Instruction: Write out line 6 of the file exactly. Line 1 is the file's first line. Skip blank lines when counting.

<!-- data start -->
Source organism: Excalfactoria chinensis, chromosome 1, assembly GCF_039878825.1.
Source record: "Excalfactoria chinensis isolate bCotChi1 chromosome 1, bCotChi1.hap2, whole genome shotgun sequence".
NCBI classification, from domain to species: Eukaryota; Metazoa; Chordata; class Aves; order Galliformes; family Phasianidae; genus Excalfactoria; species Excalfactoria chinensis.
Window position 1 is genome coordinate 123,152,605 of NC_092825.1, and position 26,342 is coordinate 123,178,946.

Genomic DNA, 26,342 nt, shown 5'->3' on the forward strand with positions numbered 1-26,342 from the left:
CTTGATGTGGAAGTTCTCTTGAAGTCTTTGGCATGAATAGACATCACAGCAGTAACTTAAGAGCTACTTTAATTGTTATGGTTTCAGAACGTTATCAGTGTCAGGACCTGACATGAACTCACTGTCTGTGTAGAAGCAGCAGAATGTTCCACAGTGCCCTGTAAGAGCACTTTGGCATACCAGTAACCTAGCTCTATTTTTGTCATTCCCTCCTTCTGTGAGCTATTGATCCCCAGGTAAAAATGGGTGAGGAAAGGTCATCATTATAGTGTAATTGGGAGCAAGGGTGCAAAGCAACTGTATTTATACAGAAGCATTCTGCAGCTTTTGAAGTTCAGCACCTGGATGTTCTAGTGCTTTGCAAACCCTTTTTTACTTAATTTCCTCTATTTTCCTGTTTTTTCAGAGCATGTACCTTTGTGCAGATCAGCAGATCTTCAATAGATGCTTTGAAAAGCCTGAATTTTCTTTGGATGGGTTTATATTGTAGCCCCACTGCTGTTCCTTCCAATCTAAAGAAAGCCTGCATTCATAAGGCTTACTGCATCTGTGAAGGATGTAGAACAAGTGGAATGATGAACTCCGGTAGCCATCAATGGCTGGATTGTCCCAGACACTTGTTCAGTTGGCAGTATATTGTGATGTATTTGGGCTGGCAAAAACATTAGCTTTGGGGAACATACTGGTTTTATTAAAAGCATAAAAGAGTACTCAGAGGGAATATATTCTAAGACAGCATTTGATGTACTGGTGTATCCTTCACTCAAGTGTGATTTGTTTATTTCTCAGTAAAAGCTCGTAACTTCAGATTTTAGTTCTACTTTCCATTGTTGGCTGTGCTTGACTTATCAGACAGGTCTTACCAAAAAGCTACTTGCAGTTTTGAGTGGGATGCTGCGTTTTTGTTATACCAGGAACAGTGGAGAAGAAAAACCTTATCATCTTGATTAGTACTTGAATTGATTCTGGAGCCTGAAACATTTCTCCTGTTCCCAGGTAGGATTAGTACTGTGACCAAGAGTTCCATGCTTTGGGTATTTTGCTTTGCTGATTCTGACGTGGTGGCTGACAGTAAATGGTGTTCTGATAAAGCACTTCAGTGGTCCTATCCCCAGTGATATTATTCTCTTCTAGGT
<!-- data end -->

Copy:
CTTGATGTGGAAGTTCTCTTGAAGTCTTTGGCATGAATAGACATCACAGCAGTAACTTAAGAGCTACTTTAATTGTTATGGTTTCAGAACGTTATCAGTGTCAGGACCTGACATGAACTCACTGTCTGTGTAGAAGCAGCAGAATGTTCCACAGTGCCCTGTAAGAGCACTTTGGCATACCAGTAACCTAGCTCTATTTTTGTCATTCCCTCCTTCTGTGAGCTATTGATCCCCAGGTAAAAATGGGTGAGGAAAGGTCATCATTATAGTGTAATTGGGAGCAAGGGTGCAAAGCAACTGTATTTATACAGAAGCATTCTGCAGCTTTTGAAGTTCAGCACCTGGATGTTCTAGTGCTTTGCAAACCCTTTTTTACTTAATTTCCTCTATTTTCCTGTTTTTTCAGAGCATGTACCTTTGTGCAGATCAGCAGATCTTCAATAGATGCTTTGAAAAGCCTGAATTTTCTTTGGATGGGTTTATATTGTAGCCCCACTGCTGTTCCTTCCAATCTAAAGAAAGCCTGCATTCATAAGGCTTACTGCATCTGTGAAGGATGTAGAACAAGTGGAATGATGAACTCCGGTAGCCATCAATGGCTGGATTGTCCCAGACACTTGTTCAGTTGGCAGTATATTGTGATGTATTTGGGCTGGCAAAAACATTAGCTTTGGGGAACATACTGGTTTTATTAAAAGCATAAAAGAGTACTCAGAGGGAATATATTCTAAGACAGCATTTGATGTACTGGTGTATCCTTCACTCAAGTGTGATTTGTTTATTTCTCAGTAAAAGCTCGTAACTTCAGATTTTAGTTCTACTTTCCATTGTTGGCTGTGCTTGACTTATCAGACAGGTCTTACCAAAAAGCTACTTGCAGTTTTGAGTGGGATGCTGCGTTTTTGTTATACCAGGAACAGTGGAGAAGAAAAACCTTATCATCTTGATTAGTACTTGAATTGATTCTGGAGCCTGAAACATTTCTCCTGTTCCCAGGTAGGATTAGTACTGTGACCAAGAGTTCCATGCTTTGGGTATTTTGCTTTGCTGATTCTGACGTGGTGGCTGACAGTAAATGGTGTTCTGATAAAGCACTTCAGTGGTCCTATCCCCAGTGATATTATTCTCTTCTAGGT